California will not consider amending its constitution to eliminate indentured servitude as a possible punishment for crime after Gov. Gavin Newsom’s administration predicted that it could cost the state billions of dollars to pay minimum wage to prison inmates.
Democratic Sen. Sydney Kamlager said Thursday that she ran out of time and supporters after the measure barring involuntary work without pay last week fell seven votes short of the two-thirds margin it needed in the Senate.
She elected not to bring it back for another try after she said it still lacked support before lawmakers adjourned Thursday for a monthlong summer recess.
“One of the challenges we’ve had is people are conflating policy with a moral argument about taking out words that are historical, that are loaded, that are remnants of a slave past and that were implemented in ways that made people less human,” Kamlager said in an interview.
The policy questions could have been hashed out later, she argued.
The financial impact feared by Newsom’s Department of Finance hasn’t been an issue in three states — Colorado, Nebraska and Utah — that previously made similar changes, said Kamlager and Jamilia Land, who is both a spokeswoman for the California Abolition Act Coalition and a coordinator for Abolish Slavery National Network.
And voters in Alabama, Louisiana, Oregon, Tennessee and Vermont will consider similar ballot measures in November.
“It is the height of hypocrisy for California to be stepping onto the national stage as a haven of progressiveness right now, when its leaders continue to enshrine slave labor practices in the state,” the Sister Warriors Freedom Coalition, a reform group that supported the amendment, said in a statement.
Fiscal analysts in Colorado predicted the measure passed there in 2018 would have a minimal effect on its budget. The amendment there included language intended to allow “legitimate opportunities to work” for people convicted of a crime, while barring compulsory labor.
Kamlager on Monday added similar language to her proposal in an unsuccessful attempt to attract more support. Currently, California inmates can face discipline for refusing to work, which can include reduced privileges like limits on visits, telephone calls and time out of their cells.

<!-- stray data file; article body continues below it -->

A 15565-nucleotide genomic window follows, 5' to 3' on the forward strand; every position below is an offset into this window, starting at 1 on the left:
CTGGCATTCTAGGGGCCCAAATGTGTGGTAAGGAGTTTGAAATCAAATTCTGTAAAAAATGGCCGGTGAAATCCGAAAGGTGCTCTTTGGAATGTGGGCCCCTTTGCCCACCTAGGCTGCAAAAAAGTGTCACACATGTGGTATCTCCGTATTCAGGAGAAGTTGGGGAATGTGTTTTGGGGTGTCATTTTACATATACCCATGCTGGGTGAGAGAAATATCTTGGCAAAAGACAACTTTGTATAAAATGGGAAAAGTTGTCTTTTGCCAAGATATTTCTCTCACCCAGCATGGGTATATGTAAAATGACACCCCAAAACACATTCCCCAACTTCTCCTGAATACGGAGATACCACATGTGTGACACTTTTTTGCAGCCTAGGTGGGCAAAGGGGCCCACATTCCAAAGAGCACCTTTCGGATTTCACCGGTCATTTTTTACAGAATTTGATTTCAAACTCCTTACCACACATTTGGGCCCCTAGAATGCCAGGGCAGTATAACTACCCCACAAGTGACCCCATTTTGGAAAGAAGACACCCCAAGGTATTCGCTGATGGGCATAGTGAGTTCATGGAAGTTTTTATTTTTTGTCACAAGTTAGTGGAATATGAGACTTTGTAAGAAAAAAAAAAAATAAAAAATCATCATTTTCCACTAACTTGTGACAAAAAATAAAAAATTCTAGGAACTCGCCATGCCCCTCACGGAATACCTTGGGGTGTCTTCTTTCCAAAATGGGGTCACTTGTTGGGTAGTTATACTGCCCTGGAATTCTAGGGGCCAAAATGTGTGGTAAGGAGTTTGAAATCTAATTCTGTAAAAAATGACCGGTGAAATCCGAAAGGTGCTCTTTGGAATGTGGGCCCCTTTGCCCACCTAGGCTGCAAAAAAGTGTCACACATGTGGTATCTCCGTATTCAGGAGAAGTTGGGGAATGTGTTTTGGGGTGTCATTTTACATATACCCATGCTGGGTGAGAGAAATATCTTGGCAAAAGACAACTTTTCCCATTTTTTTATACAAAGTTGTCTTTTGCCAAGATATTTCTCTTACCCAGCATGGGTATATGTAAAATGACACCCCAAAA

But Colorado inmates who were punished for refusing to work sued after the amendment passed.
State lawyers said in asking to have the lawsuit dismissed that Colorado voters did not intend to ban prison work programs. They argued that requiring inmates to work is part of their rehabilitation, but does not amount to forced labor and so does not violate the amendment.
As in California, Colorado inmates who refuse to work can lose privileges like being able to watch television or get snacks or have their sentence reduced. But the state’s attorneys argued that their basic needs like food and shelter are still met and their sentences are not lengthened.
Corrections officials in the three states did not respond to questions about how their states were affected when the laws were changed.
California finance officials said that depending on court interpretations, the amendment might require paying minimum wage to more than 65,000 inmates who now make sometimes only a few dollars a day to fight wildfires, make license plates and cook, clean and do the laundry for fellow prisoners.
Two law professors also said the potential impact of the California proposal remained unclear, likely until legal challenges were resolved.
The state “would need to pay enough to prisoners that it would not be considered involuntary servitude,” University of California, Berkeley law school Dean Erwin Chemerinsky said. “But whether that would require the minimum wage would be an issue to be litigated unless the amendment was clear on this.”
Kathleen Kim, associate dean of equity and inclusion at Loyola Law School, supported the proposed amendment and said inmates likely could seek back pay or compensation for emotional harm or forced labor if the measure was enacted.
“What I foresee is a suspension of forced labor practices in prisons,” Kim said. But that likely wouldn’t bring a flood of lawsuits, she said, because she predicted administrators would have to conform their regulations to the constitutional change.
Even programs that are deemed voluntary could still be seen as forced labor, Kim said, because inmates might feel they were not free to quit. She noted that lawsuits against private prison operators have been resolved in favor of immigrant detainees who were forced to work and not fairly paid.
An earlier version of the California proposal cleared the 80-member Assembly in March on a bipartisan 59-0 vote, though 17 members withheld their votes.
California’s first-in-the-nation task force on reparations for Black people supported the constitutional amendment in a report that recommended a “fair market rate” for prison labor, repeal of a law requiring “faithful labor” from inmates, and allowing inmates to decide which programs and jobs they will do.
A separate Senate-approved bill awaiting Assembly consideration would require state corrections officials to adopt a five-year plan to boost compensation to the level where inmates could afford to buy care packages, educational materials and maintain family connections.